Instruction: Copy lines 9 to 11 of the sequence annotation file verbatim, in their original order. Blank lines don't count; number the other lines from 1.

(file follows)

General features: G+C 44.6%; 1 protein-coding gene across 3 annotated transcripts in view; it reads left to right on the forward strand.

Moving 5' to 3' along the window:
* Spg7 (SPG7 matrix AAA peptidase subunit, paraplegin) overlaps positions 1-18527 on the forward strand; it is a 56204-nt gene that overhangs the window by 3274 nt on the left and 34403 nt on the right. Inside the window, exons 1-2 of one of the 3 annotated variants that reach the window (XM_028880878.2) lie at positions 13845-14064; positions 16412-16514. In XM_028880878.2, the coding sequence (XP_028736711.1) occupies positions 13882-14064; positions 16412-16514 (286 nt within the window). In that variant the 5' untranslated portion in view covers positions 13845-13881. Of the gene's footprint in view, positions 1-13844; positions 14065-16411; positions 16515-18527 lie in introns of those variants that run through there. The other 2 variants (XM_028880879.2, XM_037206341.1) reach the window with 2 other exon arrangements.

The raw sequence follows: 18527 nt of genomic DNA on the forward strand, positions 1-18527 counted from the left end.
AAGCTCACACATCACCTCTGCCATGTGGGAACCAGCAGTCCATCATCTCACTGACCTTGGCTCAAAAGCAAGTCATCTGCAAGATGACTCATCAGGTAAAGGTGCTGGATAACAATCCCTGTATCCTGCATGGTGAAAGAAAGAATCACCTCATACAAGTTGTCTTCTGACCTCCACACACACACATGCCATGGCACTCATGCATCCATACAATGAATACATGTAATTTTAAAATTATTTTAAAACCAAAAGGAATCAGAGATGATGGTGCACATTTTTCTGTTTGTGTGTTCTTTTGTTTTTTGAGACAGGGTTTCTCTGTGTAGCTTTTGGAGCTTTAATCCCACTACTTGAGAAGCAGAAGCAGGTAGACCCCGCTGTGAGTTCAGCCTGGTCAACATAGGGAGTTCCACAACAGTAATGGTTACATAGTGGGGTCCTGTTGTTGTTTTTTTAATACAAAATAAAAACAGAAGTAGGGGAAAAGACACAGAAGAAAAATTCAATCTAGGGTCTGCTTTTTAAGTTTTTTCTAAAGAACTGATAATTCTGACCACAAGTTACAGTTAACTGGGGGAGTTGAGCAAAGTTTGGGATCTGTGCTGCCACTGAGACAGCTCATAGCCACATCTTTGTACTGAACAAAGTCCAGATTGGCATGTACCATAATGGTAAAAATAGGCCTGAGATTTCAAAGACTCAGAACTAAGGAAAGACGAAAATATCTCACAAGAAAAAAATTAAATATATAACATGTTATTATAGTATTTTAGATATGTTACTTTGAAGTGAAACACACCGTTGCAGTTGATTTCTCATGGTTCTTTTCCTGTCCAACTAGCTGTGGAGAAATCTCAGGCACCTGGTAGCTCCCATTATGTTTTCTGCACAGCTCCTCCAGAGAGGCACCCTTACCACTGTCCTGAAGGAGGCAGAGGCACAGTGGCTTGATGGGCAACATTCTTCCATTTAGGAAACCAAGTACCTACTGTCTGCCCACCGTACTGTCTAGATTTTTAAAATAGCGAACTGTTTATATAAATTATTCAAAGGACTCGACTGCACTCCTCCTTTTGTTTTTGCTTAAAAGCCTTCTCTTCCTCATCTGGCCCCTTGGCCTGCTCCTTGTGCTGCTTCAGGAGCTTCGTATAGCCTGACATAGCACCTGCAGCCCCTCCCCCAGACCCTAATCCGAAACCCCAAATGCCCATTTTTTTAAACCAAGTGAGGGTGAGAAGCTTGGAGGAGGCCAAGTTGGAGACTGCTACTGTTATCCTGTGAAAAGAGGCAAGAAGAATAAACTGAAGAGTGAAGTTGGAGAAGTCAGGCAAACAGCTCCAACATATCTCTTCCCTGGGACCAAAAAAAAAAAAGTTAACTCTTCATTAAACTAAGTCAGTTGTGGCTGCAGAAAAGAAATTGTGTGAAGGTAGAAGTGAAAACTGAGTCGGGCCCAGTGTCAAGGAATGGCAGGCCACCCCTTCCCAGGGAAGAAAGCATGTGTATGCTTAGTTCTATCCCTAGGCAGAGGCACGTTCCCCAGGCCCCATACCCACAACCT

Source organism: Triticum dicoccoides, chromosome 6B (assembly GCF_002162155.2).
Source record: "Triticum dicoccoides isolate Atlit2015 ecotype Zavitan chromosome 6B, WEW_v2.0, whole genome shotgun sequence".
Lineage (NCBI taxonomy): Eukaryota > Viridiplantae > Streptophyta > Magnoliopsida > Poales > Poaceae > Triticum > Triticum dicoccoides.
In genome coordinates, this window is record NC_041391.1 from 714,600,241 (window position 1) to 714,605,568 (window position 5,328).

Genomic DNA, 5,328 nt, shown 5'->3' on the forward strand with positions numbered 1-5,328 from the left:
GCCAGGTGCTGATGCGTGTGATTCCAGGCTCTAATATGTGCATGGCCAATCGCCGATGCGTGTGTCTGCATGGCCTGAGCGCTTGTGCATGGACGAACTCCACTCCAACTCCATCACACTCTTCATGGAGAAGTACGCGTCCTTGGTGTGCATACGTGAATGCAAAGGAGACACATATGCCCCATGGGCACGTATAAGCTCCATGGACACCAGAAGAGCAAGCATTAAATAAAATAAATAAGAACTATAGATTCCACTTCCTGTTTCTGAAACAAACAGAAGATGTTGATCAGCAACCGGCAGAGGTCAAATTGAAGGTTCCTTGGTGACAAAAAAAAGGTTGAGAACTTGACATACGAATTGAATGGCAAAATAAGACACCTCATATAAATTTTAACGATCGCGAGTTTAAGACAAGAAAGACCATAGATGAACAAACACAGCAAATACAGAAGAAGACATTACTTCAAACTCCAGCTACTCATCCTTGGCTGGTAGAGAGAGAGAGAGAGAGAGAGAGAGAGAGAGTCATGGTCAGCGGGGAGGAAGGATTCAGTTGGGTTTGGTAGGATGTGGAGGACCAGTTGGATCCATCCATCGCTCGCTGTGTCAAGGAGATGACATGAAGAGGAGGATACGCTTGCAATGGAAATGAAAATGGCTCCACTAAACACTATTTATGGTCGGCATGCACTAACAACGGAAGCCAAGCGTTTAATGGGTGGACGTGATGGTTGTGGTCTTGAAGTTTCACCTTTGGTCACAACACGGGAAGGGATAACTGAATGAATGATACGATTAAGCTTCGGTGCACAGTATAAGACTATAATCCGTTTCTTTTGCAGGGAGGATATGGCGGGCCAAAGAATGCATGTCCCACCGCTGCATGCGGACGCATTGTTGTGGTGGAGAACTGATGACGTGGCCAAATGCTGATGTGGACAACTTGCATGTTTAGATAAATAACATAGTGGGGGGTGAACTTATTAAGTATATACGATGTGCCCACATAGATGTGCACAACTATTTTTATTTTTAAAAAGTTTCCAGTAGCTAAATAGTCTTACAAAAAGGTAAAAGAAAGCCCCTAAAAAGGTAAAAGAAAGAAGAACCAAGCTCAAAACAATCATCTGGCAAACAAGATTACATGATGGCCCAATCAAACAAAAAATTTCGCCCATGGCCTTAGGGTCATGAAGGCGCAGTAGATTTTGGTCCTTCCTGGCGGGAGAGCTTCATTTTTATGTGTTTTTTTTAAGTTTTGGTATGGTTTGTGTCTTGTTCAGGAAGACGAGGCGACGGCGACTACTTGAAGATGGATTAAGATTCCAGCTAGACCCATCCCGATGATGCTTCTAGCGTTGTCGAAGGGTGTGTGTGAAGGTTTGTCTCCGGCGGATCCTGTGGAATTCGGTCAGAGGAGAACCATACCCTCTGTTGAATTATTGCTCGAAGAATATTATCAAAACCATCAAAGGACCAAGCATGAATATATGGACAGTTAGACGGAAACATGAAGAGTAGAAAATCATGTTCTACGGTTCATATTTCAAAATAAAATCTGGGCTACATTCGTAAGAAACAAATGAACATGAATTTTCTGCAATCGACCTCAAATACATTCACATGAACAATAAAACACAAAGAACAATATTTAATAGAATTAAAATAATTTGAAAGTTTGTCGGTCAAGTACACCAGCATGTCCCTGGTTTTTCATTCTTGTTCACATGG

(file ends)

In genome coordinates, this window is record NC_041391.1 from 714,600,241 (window position 1) to 714,605,568 (window position 5,328).

Genomic DNA, 5,328 nt, shown 5'->3' on the forward strand with positions numbered 1-5,328 from the left:
GCCAGGTGCTGATGCGTGTGATTCCAGGCTCTAATATGTGCATGGCCAATCGCCGATGCGTGTGTCTGCATGGCCTGAGCGCTTGTGCATGGACGAACTCCACTCCAACTCCATCACACTCTTCATGGAGAAGTACGCGTCCTTGGTGTGCATACGTGAATGCAAAGGAGACACATATGCCCCATGGGCACGTATAAGCTCCATGGACACCAGAAGAGCAAGCATTAAATAAAATAAATAAGAACTATAGATTCCACTTCCTGTTTCTGAAACAAACAGAAGATGTTGATCAGCAACCGGCAGAGGTCAAATTGAAGGTTCCTTGGTGACAAAAAAAAGGTTGAGAACTTGACATACGAATTGAATGGCAAAATAAGACACCTCATATAAATTTTAACGATCGCGAGTTTAAGACAAGAAAGACCATAGATGAACAAACACAGCAAATACAGAAGAAGACATTACTTCAAACTCCAGCTACTCATCCTTGGCTGGTAGAGAGAGAGAGAGAGAGAGAGAGAGAGAGAGTCATGGTCAGCGGGGAGGAAGGATTCAGTTGGGTTTGGTAGGATGTGGAGGACCAGTTGGATCCATCCATCGCTCGCTGTGTCAAGGAGATGACATGAAGAGGAGGATACGCTTGCAATGGAAATGAAAATGGCTCCACTAAACACTATTTATGGTCGGCATGCACTAACAACGGAAGCCAAGCGTTTAATGGGTGGACGTGATGGTTGTGGTCTTGAAGTTTCACCTTTGGTCACAACACGGGAAGGGATAACTGAATGAATGATACGATTAAGCTTCGGTGCACAGTATAAGACTATAATCCGTTTCTTTTGCAGGGAGGATATGGCGGGCCAAAGAATGCATGTCCCACCGCTGCATGCGGACGCATTGTTGTGGTGGAGAACTGATGACGTGGCCAAATGCTGATGTGGACAACTTGCATGTTTAGATAAATAACATAGTGGGGGGTGAACTTATTAAGTATATACGATGTGCCCACATAGATGTGCACAACTATTTTTATTTTTAAAAAGTTTCCAGTAGCTAAATAGTCTTACAAAAAGGTAAAAGAAAGCCCCTAAAAAGGTAAAAGAAAGAAGAACCAAGCTCAAAACAATCATCTGGCAAACAAGATTACATGATGGCCCAATCAAACAAAAAATTTCGCCCATGGCCTTAGGGTCATGAAGGCGCAGTAGATTTTGGTCCTTCCTGGCGGGAGAGCTTCATTTTTATGTGTTTTTTTTAAGTTTTGGTATGGTTTGTGTCTTGTTCAGGAAGACGAGGCGACGGCGACTACTTGAAGATGGATTAAGATTCCAGCTAGACCCATCCCGATGATGCTTCTAGCGTTGTCGAAGGGTGTGTGTGAAGGTTTGTCTCCGGCGGATCCTGTGGAATTCGGTCAGAGGAGAACCATACCCTCTGTTGAATTATTGCTCGAAGAATATTATCAAAACCATCAAAGGACCAAGCATGAATATATGGACAGTTAGACGGAAACATGAAGAGTAGAAAATCATGTTCTACGGTTCATATTTCAAAATAAAATCTGGGCTACATTCGTAAGAAACAAATGAACATGAATTTTCTGCAATCGACCTCAAATACATTCACATGAACAATAAAACACAAAGAACAATATTTAATAGAATTAAAATAATTTGAAAGTTTGTCGGTCAAGTACACCAGCATGTCCCTGGTTTTTCATTCTTGTTCACATGG